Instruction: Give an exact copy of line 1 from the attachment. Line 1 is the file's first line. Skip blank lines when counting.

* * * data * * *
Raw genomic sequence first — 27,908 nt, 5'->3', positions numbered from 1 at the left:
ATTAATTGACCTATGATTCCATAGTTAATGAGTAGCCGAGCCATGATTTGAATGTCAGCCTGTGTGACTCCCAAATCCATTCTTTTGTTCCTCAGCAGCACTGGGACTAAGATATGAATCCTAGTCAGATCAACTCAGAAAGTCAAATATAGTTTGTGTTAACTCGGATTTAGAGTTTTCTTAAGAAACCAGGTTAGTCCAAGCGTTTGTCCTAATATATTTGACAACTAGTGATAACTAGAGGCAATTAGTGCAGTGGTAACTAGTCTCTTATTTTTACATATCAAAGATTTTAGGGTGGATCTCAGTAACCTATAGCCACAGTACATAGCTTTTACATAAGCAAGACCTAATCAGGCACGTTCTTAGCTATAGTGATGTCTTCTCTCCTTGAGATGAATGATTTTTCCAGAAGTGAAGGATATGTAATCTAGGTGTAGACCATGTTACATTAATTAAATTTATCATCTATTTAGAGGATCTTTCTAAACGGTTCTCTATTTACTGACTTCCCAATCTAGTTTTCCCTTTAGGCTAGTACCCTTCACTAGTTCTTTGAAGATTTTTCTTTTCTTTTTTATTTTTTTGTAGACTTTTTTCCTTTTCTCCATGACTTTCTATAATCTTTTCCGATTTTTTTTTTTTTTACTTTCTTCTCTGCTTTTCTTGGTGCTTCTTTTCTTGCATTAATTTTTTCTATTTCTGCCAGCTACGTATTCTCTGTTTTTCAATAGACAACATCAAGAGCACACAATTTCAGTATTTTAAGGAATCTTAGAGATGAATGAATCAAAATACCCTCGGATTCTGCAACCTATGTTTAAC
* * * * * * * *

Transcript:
Raw genomic sequence first — 27,908 nt, 5'->3', positions numbered from 1 at the left: